The Dichotomy, Human Dignity Vs Human Depravity

I was reading over @ Bookworm Room and this post applying observations on Anne Frank ( of the diary) to a commonly held worldview was interesting:

…for Liberals to cling to this “ideology” moves beyond optimism into idiocy. First off, anyone who has children knows that, while they have a tremendous capacity for love, and have within them the seeds for reason and kindness, their innate state is more Lord of the Flies than anything else. Children are naturally violent, greedy and jealous.

What tempers children is a society’s externally imposed value system. And these value systems don’t spring out of whole cloth. They are the results of centuries of give and take, violence, refining, and thought. In a chauvinistic way that I’m not even going to bother to defend, I think our modern Judeo-Christian value system is one of the best ever created — and it’s not innate, it’s learned. I’ll go even further here: I don’t like the current fundamentalist Islamic value system, with its denigration of women, Jews, and non-Muslims, and its obsession with visiting extreme physical violence (and I include beheading and other slaughters) on those so denigrated.

So, I don’t think we in the West are innately good, or that those in the fundamentalist Islamic Middle East are inherently bad. I do think, however, that we have the better value system, and that it’s absolute idiocy for someone to go around mouthing Anne Frank’s touching but misguided words about humans’ innate goodness.

The Christian doctrine referred to is, of course, that of the depravity of man.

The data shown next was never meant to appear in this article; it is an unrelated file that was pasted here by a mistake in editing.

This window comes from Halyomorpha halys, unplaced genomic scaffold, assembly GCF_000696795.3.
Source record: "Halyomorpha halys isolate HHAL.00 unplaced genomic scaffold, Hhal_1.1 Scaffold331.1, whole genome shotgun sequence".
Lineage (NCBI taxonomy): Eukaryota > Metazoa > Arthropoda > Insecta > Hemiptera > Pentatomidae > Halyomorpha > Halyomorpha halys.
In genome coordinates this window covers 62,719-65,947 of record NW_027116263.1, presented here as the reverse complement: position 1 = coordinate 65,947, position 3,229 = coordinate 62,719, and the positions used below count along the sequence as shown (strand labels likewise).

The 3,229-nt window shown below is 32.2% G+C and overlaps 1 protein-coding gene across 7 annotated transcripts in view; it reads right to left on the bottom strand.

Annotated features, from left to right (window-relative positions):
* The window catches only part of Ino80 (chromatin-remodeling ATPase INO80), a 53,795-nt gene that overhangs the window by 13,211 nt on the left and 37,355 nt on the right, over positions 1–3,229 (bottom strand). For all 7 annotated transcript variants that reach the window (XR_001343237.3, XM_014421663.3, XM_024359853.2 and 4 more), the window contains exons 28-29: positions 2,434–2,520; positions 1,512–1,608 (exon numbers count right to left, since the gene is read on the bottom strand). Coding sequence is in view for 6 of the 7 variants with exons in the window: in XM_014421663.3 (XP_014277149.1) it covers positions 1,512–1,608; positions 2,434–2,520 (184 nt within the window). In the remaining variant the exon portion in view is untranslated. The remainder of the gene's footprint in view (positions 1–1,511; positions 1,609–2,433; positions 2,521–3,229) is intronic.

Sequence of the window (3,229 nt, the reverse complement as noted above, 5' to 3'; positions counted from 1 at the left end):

A book mentioned here, ‘Lord of the Flies’ was seminal in my early thinking and I still agree that man tends to entropically degrade into base and selfish behavior…BUT…. I do not think society functions as the Savior, but only as an inhibiting factor to that downward spiral that humankind is so prone to.

The reason I hold a caveat or two to the doctrine of man’s depravity is that I believe the Christian doctrine also teaches about the dignity of man. And you can’t lose sight of that if you are to retain a whole picture of humanity.

The idea of the dignity of man is firmly rooted in this scriptural truth: God created man in His own image. Despite sin, despite all our sordid history, we still retain that image, however marred. And that gives us the ability to explain why some quite beautiful and wonderful things are resident in our fellow human beings. It gives us hope for own kind.

Perhaps this is the “good” that Anne Frank, and those others cited, are trying to convey. Man is not at all good, but he seeks to be oftentimes, and he has an appreciation of it oftentimes. Some call this the divine spark- which I don’t know as an accurate term, but more as an expressive one.

I think that these two seemingly contradictory views of the nature of man are the balance of truth for the dual magnificence and hideousness of mankind.

What I am talking about is quite apart from the doctrine of Salvation; it is the explanation of what we are, not what our relationship to God is or can be. It explains how we can do deeply kind things, beautiful things, and yet have such capacity for atrocity. How we can have both heroes and villains, and how some can encompass both qualities.